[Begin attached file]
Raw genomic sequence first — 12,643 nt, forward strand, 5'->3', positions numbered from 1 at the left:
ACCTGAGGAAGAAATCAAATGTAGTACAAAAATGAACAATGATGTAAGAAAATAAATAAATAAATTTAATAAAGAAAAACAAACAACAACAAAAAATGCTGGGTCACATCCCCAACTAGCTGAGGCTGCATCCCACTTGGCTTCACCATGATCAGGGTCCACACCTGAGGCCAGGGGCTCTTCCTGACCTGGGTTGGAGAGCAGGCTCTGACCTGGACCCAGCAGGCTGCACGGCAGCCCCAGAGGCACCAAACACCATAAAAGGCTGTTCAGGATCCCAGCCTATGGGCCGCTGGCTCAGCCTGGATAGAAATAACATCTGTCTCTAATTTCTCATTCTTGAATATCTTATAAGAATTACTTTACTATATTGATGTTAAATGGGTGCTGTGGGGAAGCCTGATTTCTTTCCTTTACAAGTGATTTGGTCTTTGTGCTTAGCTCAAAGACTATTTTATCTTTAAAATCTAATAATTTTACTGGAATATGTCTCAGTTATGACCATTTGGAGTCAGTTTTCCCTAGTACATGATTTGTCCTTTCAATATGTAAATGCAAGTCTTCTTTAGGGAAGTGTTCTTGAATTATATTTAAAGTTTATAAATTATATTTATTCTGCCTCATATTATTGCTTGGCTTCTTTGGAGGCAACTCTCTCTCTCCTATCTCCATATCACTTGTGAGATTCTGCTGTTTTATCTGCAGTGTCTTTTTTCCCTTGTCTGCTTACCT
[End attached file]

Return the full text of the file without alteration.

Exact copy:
Raw genomic sequence first — 12,643 nt, forward strand, 5'->3', positions numbered from 1 at the left:
ACCTGAGGAAGAAATCAAATGTAGTACAAAAATGAACAATGATGTAAGAAAATAAATAAATAAATTTAATAAAGAAAAACAAACAACAACAAAAAATGCTGGGTCACATCCCCAACTAGCTGAGGCTGCATCCCACTTGGCTTCACCATGATCAGGGTCCACACCTGAGGCCAGGGGCTCTTCCTGACCTGGGTTGGAGAGCAGGCTCTGACCTGGACCCAGCAGGCTGCACGGCAGCCCCAGAGGCACCAAACACCATAAAAGGCTGTTCAGGATCCCAGCCTATGGGCCGCTGGCTCAGCCTGGATAGAAATAACATCTGTCTCTAATTTCTCATTCTTGAATATCTTATAAGAATTACTTTACTATATTGATGTTAAATGGGTGCTGTGGGGAAGCCTGATTTCTTTCCTTTACAAGTGATTTGGTCTTTGTGCTTAGCTCAAAGACTATTTTATCTTTAAAATCTAATAATTTTACTGGAATATGTCTCAGTTATGACCATTTGGAGTCAGTTTTCCCTAGTACATGATTTGTCCTTTCAATATGTAAATGCAAGTCTTCTTTAGGGAAGTGTTCTTGAATTATATTTAAAGTTTATAAATTATATTTATTCTGCCTCATATTATTGCTTGGCTTCTTTGGAGGCAACTCTCTCTCTCCTATCTCCATATCACTTGTGAGATTCTGCTGTTTTATCTGCAGTGTCTTTTTTCCCTTGTCTGCTTACCT